Papers written as an M.A. student at Duke University, 2014 - 2016


I study the corruption in the health care market of transition economies based on the Life in Transition Survey 2010. The objective of the study is to analyze factors that affect people's tendency to make unofficial payments while receiving health services, and estimate factors that determine people's satisfaction from health care service in a cross-country setting. The survey is conducted in 35 countries, of which a majority are former Soviet and then formerly Socialist countries. However, this survey also allows comparison of these transition countries with a range of European countries, including Italy, Sweden, England, and Turkey. Unlike the studies that are mostly either descriptive or that analyze only one country, this paper instead provides a rigorous analysis of corruption in health care markets in 35 countries. Estimation results show that age and education level are significant on predicting the peoples' tendency to making unofficial payments when receiving health services, and their satisfaction levels from the health services. In addition, GDP per capita, total health expenditure as a percentage of GDP, and unemployment rates are also found to be statistically significant determinants of making unofficial payments and satisfaction with health services.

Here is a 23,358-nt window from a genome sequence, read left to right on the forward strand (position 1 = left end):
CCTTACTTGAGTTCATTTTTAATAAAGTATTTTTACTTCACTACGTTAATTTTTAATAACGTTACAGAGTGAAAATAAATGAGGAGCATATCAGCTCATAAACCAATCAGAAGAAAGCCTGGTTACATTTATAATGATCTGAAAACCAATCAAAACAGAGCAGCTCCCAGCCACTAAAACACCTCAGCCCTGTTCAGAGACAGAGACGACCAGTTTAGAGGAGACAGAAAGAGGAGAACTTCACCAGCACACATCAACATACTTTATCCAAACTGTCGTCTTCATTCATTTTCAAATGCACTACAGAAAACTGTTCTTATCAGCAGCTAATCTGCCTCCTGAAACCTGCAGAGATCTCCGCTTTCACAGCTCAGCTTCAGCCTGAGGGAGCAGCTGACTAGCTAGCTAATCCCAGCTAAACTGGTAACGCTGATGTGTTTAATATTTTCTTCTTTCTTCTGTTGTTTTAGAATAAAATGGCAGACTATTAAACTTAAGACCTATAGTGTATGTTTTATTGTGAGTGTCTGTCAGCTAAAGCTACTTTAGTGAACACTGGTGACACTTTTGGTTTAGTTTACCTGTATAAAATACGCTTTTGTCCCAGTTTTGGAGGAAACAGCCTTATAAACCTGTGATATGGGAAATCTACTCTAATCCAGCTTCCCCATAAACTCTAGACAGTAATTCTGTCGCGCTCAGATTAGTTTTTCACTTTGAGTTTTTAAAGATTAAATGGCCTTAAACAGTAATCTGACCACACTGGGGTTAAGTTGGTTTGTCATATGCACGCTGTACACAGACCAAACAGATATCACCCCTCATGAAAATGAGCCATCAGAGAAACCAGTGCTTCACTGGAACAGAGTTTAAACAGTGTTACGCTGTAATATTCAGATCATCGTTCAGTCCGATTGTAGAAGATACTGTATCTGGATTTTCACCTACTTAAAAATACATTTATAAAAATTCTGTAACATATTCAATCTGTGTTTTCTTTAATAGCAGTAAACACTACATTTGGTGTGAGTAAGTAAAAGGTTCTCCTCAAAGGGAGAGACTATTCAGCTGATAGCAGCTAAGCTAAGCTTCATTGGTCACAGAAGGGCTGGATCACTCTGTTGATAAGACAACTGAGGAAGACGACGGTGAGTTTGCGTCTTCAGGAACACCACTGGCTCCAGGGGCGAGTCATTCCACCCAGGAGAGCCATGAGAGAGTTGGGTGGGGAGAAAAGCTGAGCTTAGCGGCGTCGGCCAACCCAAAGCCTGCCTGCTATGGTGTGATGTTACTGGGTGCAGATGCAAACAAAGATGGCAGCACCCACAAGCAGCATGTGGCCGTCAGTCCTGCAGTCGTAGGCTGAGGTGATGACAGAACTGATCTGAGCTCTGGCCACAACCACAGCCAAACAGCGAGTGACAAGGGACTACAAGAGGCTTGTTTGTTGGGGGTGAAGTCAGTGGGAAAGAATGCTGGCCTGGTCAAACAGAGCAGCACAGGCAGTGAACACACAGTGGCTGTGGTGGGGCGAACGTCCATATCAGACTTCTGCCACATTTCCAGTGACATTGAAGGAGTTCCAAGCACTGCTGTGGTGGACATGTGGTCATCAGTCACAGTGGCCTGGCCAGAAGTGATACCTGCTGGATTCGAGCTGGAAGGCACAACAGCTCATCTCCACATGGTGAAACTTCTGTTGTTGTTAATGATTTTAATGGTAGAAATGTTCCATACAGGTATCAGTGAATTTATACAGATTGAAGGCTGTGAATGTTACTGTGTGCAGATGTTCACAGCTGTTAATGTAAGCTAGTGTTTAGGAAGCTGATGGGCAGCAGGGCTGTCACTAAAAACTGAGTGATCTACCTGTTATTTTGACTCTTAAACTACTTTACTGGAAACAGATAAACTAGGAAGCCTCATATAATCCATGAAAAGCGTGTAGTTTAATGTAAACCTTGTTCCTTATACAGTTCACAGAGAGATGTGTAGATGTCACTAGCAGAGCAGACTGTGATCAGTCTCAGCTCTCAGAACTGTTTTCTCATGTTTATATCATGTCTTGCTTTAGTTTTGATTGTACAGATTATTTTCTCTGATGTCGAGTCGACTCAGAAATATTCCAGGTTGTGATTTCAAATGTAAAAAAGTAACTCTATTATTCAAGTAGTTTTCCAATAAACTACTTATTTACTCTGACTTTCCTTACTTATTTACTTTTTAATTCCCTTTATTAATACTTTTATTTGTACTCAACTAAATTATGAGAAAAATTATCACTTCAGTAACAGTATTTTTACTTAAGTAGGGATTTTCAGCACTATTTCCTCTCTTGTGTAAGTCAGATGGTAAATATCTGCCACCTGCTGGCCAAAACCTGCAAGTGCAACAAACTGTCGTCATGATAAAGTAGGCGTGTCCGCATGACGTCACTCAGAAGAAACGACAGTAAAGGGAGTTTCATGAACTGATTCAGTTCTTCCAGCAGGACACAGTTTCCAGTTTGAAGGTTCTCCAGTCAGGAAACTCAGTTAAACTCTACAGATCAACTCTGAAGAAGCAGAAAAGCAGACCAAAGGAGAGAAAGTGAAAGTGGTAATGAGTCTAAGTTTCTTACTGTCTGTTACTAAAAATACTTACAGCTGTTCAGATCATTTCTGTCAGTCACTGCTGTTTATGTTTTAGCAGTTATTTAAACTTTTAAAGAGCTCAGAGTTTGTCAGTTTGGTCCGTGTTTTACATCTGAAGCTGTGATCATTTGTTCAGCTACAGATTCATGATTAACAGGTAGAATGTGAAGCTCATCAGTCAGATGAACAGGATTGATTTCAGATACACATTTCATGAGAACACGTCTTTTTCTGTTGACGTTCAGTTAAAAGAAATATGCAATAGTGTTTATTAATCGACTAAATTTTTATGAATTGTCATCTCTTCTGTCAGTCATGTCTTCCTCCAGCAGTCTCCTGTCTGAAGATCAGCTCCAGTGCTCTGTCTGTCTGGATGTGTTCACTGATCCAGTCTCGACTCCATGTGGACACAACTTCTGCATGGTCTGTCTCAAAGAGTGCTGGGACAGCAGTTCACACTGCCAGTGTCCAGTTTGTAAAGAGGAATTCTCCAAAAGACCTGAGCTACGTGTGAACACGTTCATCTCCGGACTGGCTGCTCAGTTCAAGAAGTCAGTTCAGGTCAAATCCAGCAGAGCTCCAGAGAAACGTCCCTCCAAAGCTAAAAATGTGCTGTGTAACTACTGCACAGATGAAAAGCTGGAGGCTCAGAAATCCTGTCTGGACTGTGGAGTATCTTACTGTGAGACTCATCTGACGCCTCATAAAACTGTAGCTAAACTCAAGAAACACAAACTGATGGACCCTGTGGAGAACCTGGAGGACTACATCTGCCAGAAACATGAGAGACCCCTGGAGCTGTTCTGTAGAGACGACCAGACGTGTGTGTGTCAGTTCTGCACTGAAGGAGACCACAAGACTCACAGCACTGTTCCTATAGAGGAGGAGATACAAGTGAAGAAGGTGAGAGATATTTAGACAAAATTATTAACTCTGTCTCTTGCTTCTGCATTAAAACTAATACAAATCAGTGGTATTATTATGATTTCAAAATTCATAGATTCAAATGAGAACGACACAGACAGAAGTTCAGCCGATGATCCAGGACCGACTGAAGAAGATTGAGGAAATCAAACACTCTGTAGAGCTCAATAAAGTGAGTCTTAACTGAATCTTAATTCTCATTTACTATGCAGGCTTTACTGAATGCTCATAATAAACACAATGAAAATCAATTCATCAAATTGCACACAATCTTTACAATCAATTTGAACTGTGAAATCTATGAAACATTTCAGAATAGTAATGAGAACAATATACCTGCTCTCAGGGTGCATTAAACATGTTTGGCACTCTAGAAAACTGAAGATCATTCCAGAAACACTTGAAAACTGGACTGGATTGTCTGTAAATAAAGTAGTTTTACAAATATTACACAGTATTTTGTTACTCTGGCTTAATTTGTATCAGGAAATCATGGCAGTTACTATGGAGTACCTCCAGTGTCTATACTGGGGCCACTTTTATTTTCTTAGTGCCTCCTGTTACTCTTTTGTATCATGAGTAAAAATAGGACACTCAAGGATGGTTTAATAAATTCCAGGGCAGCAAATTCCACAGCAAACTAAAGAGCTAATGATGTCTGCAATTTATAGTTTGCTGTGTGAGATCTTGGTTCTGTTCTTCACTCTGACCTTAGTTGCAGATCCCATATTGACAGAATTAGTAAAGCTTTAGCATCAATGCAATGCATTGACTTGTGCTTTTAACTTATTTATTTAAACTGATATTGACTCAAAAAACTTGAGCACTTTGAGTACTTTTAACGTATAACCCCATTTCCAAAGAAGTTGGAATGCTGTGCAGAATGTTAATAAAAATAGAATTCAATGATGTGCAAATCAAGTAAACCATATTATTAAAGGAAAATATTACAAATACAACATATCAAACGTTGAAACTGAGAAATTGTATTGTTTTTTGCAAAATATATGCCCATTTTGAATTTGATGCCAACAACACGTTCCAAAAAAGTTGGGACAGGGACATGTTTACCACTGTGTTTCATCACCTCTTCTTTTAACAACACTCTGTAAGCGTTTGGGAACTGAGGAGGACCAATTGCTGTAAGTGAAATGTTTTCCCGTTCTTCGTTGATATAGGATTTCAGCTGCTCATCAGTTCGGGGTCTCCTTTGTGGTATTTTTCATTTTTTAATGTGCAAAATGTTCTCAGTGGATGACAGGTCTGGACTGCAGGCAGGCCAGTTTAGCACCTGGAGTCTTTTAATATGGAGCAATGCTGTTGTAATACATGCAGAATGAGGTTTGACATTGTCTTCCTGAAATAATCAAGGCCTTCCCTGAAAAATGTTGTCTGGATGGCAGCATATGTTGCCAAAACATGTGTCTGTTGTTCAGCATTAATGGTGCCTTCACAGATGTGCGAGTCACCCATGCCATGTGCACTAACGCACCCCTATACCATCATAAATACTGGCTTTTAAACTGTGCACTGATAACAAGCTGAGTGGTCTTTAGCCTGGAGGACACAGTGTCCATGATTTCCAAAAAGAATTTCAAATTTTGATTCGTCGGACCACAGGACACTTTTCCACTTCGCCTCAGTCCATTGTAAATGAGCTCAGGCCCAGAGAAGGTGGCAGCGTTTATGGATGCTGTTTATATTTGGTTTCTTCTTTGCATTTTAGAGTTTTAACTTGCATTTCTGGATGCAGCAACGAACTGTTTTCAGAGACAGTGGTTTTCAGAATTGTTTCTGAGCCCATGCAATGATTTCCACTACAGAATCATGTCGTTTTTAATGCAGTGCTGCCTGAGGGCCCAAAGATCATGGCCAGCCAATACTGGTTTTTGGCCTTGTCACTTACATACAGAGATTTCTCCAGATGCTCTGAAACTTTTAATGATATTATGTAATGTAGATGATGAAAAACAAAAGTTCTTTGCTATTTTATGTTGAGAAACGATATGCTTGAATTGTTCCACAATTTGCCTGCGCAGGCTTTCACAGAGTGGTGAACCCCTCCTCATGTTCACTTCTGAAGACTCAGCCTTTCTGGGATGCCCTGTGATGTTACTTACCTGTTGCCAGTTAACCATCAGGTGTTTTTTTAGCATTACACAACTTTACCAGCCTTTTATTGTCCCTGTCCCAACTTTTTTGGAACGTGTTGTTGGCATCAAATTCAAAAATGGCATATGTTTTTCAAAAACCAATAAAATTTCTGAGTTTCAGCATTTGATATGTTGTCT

• "Impact of Economic Policies on the Countries' Public Debt Burden During Financial Crisis: Comparative Analysis of Turkey and Latin American Countries ", supervised by Kent Kimbrough (Duke)

This paper studies the effects of economic and political changes in the countries’ debt to GDP ratio during financial crisis. The main objective of the paper is to analyze the role of economic policies on the public debt burden of countries, Argentina, Brazil, Mexico, and Turkey, during financial crisis. In addition to the similarities in the financial crises, the similarities in the political instabilities of these countries are the main reasons for comparison. I use quarterly data for the period 1990- 2014.

Cost-Benefit Analysis (CBA) measures the economic efficiency of a project, regulation or policy by converting all values into monetary terms. The objective of CBA is to make policy recommendations.  The main focus of this study is to present the distributional weights approach of CBA, two alternative approaches of CBA, Traditional or Standard Approach, and Basic Needs Approach, are presented as well.

  • "Financial Inclusion Rate of Turkey: The Effects of Political Institutions on the Unbanked Population of Turkey ", supervised by Timur Kuran  (Duke)

The financial inclusion rate of countries has captured the interest of many scholars and policymakers, especially in recent years. This paper studies the historical changes of the financial inclusiveness rate of Turkey. The main objective of the paper is to analyze the role of pre-existing institutions, government policies, the effects of political competition as well as the effects of the supply of and the demand for financial services on Turkey’s unbanked population’s behavior.